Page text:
This is not a zero sum game. There is not "only so much of me." I am not a pile of lumber to be distributed equally among those I care about.

I am a tree. Or I am meant to be. Not a tree to be used up to uselessness. (if you are confused now please see my previous giving tree post)

NO!!! I am meant to be like a tree planted by the water that bears fruit in due season.

I am meant to love sacrificially in the ways God calls me to love but not to abandon the gifts He has given me.

I struggled with this. Struggled to see what I'd abandoned. Struggled with fierce guilt, believing myself to be a selfish shrew. Struggled with believing it could be different.

There is still a strain... But I think I'm on my way.

As I have begun to embrace prioritizing the things that are fundamental to my well being I have found myself feeling inspired, energized, happy and on my way to healthy.

To my delighted surprise I have had MORE to offer my husband and children.

Sure I was giving them everything I was before but how much does a stump have to offer?

Hugs, Angel

Saturday, July 21, 2012

The big "D" in Adoption... When it all falls apart

It's the thing no one wants to talk about.... Shhhhhh.... Disruption.

I guess in the world of adoption this is the unforgivable sin right? And now I'm finally gonna talk about it. Sigh..

This post started in my head years ago. I'm going to confess here. There is a time I held judgment in my heart when I heard that someone had disrupted an adoption. I'm sorry. Truly I am.

I was young, stupid and downright ugly.

Now when I see anyone, especially from the adoption community, tearing down someone who has made this decision it breaks my heart. I'm not really angry at them. I just feel so very sad cause my view of the world has changed.

I guess I'm not as young anymore and I don't see it as black and white. I have friends now who have disrupted or chosen not to complete an adoption. I have adopted a precious little one from a disruption situation. I've had a chance to walk with people through that terrible valley.

In some of the cases I saw that I may have been forced into the same decision. In some cases I would not have made the same decision but saw why they did. In some cases I knew I would choose a different path. Yet, in each and every case there was something in common.

These people were absolutely broken. These families had put blood, sweat and tears into adopting these children just like I had. These people wanted it to work. What they were doing was a nightmare for them. They held a belief that this is what was best for that child.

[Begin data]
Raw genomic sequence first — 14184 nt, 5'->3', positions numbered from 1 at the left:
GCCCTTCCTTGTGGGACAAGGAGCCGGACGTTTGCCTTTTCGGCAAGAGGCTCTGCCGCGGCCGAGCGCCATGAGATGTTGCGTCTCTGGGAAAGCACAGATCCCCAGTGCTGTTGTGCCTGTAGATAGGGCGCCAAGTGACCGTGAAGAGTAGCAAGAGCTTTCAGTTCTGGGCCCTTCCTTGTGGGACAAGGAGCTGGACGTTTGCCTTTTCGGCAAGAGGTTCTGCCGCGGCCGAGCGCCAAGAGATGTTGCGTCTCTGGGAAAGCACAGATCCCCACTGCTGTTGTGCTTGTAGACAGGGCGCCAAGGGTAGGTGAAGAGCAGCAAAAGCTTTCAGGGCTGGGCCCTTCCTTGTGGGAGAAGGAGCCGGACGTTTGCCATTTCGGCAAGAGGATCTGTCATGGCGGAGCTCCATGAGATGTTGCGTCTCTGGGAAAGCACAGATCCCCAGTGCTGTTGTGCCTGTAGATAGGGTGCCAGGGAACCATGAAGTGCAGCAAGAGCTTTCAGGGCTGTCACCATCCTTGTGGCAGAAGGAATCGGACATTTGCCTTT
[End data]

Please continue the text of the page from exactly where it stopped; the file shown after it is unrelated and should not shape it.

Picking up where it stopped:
As I walked this journey the thought occurred to me, "Why is it that the adoption community frequently offers virtual sainthood to a birth mother who makes the decision not to parent for a perceived good of the child but is ready to stone an adoptive mother who does the same?"

Why is it that if we go out on the limb to adopt and then fail the adoption community may just saw that limb off and let us fall?

Do I like disruption? Heavens no!!! I hate it.... I hate it with every fiber of my being. I hate it just like I hate divorce and children being orphaned and that we even NEED adoption and infidelity and bankruptcy and malnutrition and HIV and children with no education. I hate the brokenness and nature of the fallen world we live and love in.

Here's the truth though... These families that adopt... Sure, maybe there are some who are just TRULY evil and don't care about the child and were purely selfish. Let's be honest though... Not a whole lot of that kind of people jump through the hoops of fire required to adopt a child. These are people who not only took on the incredible task of parenting but took on the additional challenge of parenting a child from a hard place.

Maybe they shouldn't have done it. Maybe they didn't have the tools. Maybe they had unrealistic expectations. Maybe they made the wrong decision. Maybe they should have stuck it out.

Maybe.... Maybe not. I don't know. You don't know. And even if we do know it's kinda WAY beside the point isn't it?

Cause the truth is that few people are brave enough to adopt. These people were and then it failed and they feel like they failed. They are making a decision to give up a CHILD, to give up a dream, to give up what people think of them.... I can guarantee this is the worst time of their entire life and was not in the plan EVER.

Then the friends that have been their support are often the ones that pick up the sharpest, biggest stones. Maybe it's because we are afraid. Maybe we think if we yell loud enough it'll stop it from happening. Maybe we are afraid it'll happen to us.

I know the statistics now. This atmosphere doesn't stop disruptions from happening. It just means they happen underground and the people slink away to hide and hope they are forgotten because it's better than being condemned.

I don't want to be a part of that. I don't want to be a part of smashing someone who is already broken to bits. No matter why they are broken I want to be the one who is a safe place.

Whatever caused them to enter into the worst nightmare of their life I'd rather be a part of the healing than the sentencing. Maybe it was impossible... Maybe it was all their fault... For sure they are paying a steeper price than I can fathom without my heaping guilt and anger on top of them.

I want to be part of the solution. I want to be a safe place where adoptive families know they can turn no matter what they are facing. I want to learn tools to help parents walk their children to healing. I want tools to help parents who are broken and can't connect because of their own trauma. (which is quite common) I want to educate people on what the beauty and challenges are in adoption. I want to rejoice with those who rejoice and mourn with those who mourn. I want to help children be placed in homes where the parents and the children can find deep connection and thrive together.